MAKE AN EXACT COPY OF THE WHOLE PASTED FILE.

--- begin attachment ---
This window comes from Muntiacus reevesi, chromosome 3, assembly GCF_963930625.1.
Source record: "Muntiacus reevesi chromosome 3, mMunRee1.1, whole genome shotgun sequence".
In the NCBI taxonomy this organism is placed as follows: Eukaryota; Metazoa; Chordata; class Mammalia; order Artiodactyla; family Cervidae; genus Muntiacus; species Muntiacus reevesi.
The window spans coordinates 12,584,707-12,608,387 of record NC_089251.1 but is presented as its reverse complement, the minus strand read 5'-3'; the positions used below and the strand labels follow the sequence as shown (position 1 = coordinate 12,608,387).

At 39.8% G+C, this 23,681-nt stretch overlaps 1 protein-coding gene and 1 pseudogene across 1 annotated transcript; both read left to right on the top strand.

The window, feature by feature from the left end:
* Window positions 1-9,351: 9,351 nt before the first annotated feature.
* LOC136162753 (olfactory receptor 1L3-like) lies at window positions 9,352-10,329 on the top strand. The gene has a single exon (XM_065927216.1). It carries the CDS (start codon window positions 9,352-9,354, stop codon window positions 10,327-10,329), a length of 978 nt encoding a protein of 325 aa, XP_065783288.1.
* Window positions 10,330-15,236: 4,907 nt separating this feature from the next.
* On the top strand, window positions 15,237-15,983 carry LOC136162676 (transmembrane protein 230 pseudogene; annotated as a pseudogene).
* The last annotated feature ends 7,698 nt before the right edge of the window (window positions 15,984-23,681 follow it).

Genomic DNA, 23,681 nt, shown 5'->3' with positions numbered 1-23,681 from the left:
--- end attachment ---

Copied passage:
This window comes from Muntiacus reevesi, chromosome 3, assembly GCF_963930625.1.
Source record: "Muntiacus reevesi chromosome 3, mMunRee1.1, whole genome shotgun sequence".
In the NCBI taxonomy this organism is placed as follows: Eukaryota; Metazoa; Chordata; class Mammalia; order Artiodactyla; family Cervidae; genus Muntiacus; species Muntiacus reevesi.
The window spans coordinates 12,584,707-12,608,387 of record NC_089251.1 but is presented as its reverse complement, the minus strand read 5'-3'; the positions used below and the strand labels follow the sequence as shown (position 1 = coordinate 12,608,387).

At 39.8% G+C, this 23,681-nt stretch overlaps 1 protein-coding gene and 1 pseudogene across 1 annotated transcript; both read left to right on the top strand.

The window, feature by feature from the left end:
* Window positions 1-9,351: 9,351 nt before the first annotated feature.
* LOC136162753 (olfactory receptor 1L3-like) lies at window positions 9,352-10,329 on the top strand. The gene has a single exon (XM_065927216.1). It carries the CDS (start codon window positions 9,352-9,354, stop codon window positions 10,327-10,329), a length of 978 nt encoding a protein of 325 aa, XP_065783288.1.
* Window positions 10,330-15,236: 4,907 nt separating this feature from the next.
* On the top strand, window positions 15,237-15,983 carry LOC136162676 (transmembrane protein 230 pseudogene; annotated as a pseudogene).
* The last annotated feature ends 7,698 nt before the right edge of the window (window positions 15,984-23,681 follow it).

Genomic DNA, 23,681 nt, shown 5'->3' with positions numbered 1-23,681 from the left: